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Overview of GALILEO

Overview of GALILEO

Galileo is a global navigation satellite system (GNSS) jointly developed by the European Union (EU) and European Space Agency (ESA).

Number of satellites: 27, Cycle: 14 hours 4 minutes, Altitude: Approximately 23,222 km, Angle of inclination: 64.8°

GNSS Project of Europe

Europe's GNSS is divided into GNSS-1 and GNSS-2. GNSS-1 enables DGPS positioning of several meters over a wide area by considering the entire visible area of a geostationary satellite as the service area and transmits GPS and GLONASS correction data to aircraft and ships in operation; while GNSS-2 is a unique global positioning system (GPS).

Europe's GNSS Name,Purpose,Target,Started in table
Name Purpose Target Started in
GNSS-1 EGNOS Send correction information of the existing GPS and GLONASS Europe 1998
GNSS-2 GALILEO A unique GPS for civilian use Worldwide 2008
  • Currently, Europe is developing a system called European Geostationary Navigation Overlay System (EGNOS), which is similar to the Wide Area Augmentation System (WAAS). This is another name for GNSS-1, the first stage of the European community's plan to develop the next-generation GPS called global navigation satellite system (GNSS). Europe recognized the need to develop a new civilian-only satellite navigation system that can replace GPS and GLONASS. Accordingly, they launched the GNSS Project in response to satellite navigation systems that are being developed by the USA and Russia.


The GNSS-1 is composed of the three following systems.


  • Independent local satellite correction system


  • A correction system that transmits correction data of GPS and GLONASS. Europe is developing EGNOS as a wide-range correction system. Parts on the ground are scattered around the entire area where EGNOS services are provided in order to measure and correct GPS signals. They are also all connected to the master control station.France Telecom's Earth Station in Aussa-guel and Deutsche Telekom in Raisting will serve as primary base stations. From the AOR-E satellite, IOR satellite in the Indian Ocean, and H2A rocket from Japan, ARTEMIS, which was scheduled to be launched into the geostationary orbit at longitude 21.4° east in 2000, is expected to transmit the correction information of GPS and GLONASS. After the Galileo system is completed, EGNOS will be used as a subsidiary of Galileo.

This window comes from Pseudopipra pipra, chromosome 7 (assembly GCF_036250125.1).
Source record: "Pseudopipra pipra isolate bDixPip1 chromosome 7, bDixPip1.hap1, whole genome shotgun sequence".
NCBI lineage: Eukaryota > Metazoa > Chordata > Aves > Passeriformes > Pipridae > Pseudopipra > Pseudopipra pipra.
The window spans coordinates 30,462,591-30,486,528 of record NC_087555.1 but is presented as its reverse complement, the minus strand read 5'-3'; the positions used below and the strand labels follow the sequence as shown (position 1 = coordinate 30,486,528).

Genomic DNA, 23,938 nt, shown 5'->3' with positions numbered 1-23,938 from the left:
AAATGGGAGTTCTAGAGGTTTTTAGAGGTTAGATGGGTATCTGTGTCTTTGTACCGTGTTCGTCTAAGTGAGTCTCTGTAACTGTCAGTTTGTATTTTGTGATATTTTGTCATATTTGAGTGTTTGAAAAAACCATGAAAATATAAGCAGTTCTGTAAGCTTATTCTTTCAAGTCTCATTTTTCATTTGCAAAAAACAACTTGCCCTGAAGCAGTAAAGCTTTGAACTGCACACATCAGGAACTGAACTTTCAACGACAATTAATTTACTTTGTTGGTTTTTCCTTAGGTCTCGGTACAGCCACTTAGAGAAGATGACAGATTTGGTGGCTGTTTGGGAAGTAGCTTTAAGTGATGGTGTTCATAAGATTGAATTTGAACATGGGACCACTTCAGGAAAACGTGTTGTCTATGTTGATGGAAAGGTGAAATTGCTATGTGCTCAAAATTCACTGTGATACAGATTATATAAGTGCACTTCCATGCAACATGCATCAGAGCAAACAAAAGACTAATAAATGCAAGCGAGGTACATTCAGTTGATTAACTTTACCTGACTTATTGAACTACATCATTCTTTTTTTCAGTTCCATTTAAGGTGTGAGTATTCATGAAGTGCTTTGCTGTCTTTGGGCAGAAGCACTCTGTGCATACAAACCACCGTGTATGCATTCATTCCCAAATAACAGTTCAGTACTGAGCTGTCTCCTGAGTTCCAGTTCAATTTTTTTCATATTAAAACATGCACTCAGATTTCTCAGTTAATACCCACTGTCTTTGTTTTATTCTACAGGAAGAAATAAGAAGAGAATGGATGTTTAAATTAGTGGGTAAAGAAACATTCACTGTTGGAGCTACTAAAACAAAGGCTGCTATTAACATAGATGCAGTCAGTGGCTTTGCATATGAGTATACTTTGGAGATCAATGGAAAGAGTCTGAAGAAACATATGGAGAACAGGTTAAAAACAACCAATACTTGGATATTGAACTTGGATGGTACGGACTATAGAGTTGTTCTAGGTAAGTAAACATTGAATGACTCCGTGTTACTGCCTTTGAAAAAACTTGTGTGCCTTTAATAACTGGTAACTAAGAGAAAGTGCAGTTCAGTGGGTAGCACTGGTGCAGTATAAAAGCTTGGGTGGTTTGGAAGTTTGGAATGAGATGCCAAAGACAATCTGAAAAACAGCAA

Galileo is the first civilian satellite navigation system and an independent global satellite navigation system. The existing satellite navigation systems, GPS and GLONASS, were developed for military purposes, and were limited for civilian use and commercial purposes. Galileo is a satellite navigation system developed by the EU in order to break away from the influence of satellite navigation systems led by the USA and Russia.

Galileo is independent from other systems but can interpret information with GPS and GLONASS. It measures Galileo terrestrial reference frame (GTRF) by taking the international terrestrial reference frame (ITRF) into account, and measures time in UTC. Navigation information and messages provide other navigation data messages such as weather warnings, traffic information, and accident warning lights. Moreover, integrity information will be provided independently of navigation information.

Development of Galileo

Development of Galileo Period,Purpose table
Period Purpose
Initial (Oct. 1999 –Dec. 2000) Designed the Galileo System (equipment, power generation model, etc.)
Development (Jan. 2001 –Dec. 2001) Verified the satellite design
Test (Jan. 2002 –Dec. 2004) Manufactured and launched three MEO satellites, verified H/W of some development equipment of the ground station and satellite
Advancement (Jan. 2005 –Dec. 2007) Determined the orbit, manufactured and launched the correction satellite, completed the ground station, allocated the satellite, and test-operated the system
Supply (2008–present) Initiated supply to European countries

Status of the Galileo Satellite

Status of the Galileo Satellite Total satellites in constellation,30 SC table
Total satellites in constellation 30 SC
operational 27 SC
Spares 3 SC